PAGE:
Tennessee Driving Laws

Updated: September, 2017

DrivingLaws101.com - List of Tennessee Driving Laws Summary of common traffic laws in Tennessee – Speed limits, License Renewals, Learners Permits, Drunk Driving Laws, and more. For more information, visit the Tennessee Governor's Highway Safety Office website.

Speed Limits

In Tennessee, the maximum speed limit for cars is 70 mph. The maximum highway speed for trucks is also 70 mph. Maximum speeds may only apply to small sections of designated roads - not all highways. Always observe posted traffic laws and drive safely for the weather and road conditions.

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Learners Permits

Tennessee allows new drivers to get their learners permit at the age of 15. You must have your provisional license for a minimum of 6 months. Drivers can then get their intermediate license at 16. An Intermediate License imposes restricts on when you are allowed to drive and how many passengers are allowed in the car, but allows you to drive yourself without an instructor in the car.

In Tennessee, drivers can obtain their full drivers license at the age of 17.

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License Renewal

Tennessee requires you to renew your license every 5 years. If you are over a certain age, additional license renewal rules apply:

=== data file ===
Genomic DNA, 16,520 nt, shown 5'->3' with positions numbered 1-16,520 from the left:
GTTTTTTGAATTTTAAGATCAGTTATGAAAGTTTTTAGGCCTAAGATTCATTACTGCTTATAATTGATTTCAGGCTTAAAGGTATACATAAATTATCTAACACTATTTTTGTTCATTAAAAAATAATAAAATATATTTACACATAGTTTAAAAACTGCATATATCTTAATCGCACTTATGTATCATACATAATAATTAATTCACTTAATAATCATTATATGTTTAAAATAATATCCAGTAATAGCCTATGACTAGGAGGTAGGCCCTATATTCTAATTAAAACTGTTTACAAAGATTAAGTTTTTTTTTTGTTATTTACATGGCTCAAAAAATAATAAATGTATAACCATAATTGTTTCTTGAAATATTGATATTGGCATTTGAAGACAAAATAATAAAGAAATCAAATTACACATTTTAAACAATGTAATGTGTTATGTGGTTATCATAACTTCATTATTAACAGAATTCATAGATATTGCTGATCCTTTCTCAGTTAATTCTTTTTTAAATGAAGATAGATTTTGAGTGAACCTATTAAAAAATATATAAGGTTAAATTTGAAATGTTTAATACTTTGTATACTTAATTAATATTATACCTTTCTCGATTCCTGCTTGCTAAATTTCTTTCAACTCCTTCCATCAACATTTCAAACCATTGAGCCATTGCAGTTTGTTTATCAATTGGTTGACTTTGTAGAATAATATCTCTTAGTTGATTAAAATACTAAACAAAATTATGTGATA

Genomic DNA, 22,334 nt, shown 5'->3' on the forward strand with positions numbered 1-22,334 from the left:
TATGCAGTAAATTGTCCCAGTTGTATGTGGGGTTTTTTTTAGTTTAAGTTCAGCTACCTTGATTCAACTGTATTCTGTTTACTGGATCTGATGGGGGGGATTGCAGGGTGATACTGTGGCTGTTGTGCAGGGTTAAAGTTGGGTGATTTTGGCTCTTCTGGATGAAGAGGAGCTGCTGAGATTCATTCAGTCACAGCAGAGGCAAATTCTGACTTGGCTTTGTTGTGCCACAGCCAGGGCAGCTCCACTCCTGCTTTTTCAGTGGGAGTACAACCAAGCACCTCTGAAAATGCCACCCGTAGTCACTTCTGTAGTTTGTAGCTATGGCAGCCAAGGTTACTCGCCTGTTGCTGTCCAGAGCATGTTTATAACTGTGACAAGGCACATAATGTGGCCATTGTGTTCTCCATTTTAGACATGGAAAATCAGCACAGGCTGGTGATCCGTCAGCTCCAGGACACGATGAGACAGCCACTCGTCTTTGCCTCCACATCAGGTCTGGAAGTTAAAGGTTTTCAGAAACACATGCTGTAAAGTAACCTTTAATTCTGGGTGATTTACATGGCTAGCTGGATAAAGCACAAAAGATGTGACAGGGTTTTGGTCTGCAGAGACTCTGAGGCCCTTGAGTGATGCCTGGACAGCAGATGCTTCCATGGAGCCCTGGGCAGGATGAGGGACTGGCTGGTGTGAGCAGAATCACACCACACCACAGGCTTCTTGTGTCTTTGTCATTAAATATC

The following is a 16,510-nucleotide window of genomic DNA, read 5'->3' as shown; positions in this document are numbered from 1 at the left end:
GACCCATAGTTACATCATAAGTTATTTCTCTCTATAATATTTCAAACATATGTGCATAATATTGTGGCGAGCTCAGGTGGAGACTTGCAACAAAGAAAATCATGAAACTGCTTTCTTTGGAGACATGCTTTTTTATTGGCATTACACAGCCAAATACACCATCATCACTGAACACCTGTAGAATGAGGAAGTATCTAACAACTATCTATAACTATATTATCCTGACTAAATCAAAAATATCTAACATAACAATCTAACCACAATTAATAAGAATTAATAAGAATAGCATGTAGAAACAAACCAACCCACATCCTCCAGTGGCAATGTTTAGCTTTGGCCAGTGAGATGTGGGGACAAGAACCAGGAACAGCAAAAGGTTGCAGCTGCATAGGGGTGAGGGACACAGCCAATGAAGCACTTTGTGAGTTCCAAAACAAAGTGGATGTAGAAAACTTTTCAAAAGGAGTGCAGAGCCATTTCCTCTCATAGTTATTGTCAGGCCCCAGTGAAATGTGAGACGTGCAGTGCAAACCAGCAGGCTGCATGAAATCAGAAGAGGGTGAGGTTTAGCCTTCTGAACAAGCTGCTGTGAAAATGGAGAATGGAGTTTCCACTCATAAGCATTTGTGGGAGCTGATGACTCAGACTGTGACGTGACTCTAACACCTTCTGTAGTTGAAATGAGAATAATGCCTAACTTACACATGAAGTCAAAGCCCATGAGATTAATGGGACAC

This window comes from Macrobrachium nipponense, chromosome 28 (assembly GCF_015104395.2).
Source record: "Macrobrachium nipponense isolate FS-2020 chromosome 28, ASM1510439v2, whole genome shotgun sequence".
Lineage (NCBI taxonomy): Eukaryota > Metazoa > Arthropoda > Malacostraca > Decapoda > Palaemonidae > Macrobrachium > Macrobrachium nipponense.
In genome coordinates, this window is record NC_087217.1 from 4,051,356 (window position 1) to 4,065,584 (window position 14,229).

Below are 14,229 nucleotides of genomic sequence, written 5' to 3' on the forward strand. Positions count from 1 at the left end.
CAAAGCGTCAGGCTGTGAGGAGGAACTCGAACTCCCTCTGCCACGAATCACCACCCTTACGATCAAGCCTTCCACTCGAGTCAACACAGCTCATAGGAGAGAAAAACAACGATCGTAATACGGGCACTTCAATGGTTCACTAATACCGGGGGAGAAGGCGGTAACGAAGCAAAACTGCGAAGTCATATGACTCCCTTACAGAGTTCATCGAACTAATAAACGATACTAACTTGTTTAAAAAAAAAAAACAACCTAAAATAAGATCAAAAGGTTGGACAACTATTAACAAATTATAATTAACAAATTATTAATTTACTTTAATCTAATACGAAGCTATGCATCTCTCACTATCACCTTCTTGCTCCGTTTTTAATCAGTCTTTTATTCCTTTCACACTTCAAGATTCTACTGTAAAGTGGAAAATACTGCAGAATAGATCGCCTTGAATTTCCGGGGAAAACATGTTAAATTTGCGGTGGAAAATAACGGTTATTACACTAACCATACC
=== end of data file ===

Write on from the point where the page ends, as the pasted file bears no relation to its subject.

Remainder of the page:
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Work Zones

The state of Tennessee enforces increased penalties for speeding violations within work zones. These increased penalties are known as Work Zone Enhancements. Workers must be present and there must be signs idicating road work is in progress in order for Work Zone Enhancements to be enforced. In Tennessee, Work Zone Enhacements are:

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Drunk Driving Laws

The legal Blood Alcohol Content (BAC) is 0.08%. States often enforce more strict mandatory penalties for drivers above a certain BAC. In Tennessee, driving with a BAC above 0.20% will trigger automatic enhanced minimum penalties.

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Texting while Driving

Texting while driving is illegal in most but not all states. In Tennessee, hand-held devices such as phones and mp3 player are banned to novice drivers only. Hands-free interaction with cellphones is allowed.

Texting while driving is banned in Tennessee. Texting while driving is concidered a primary offense. This means that you can be pulled over with texting as the only offense. In Tennessee, distracted driving is listed as a category on police crash report forms.

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Seat Belt Laws

Tennessee requires seabelt use. Seatbelt enforcement is concidered primary, meaning you can be pulled over for not wearing a seatbelt. The fine for a seatbelt law violation in Tennessee is $50.00. Seatbelt use laws depend on the driving experience of the driver and which seat of the car a passenger is sitting in.

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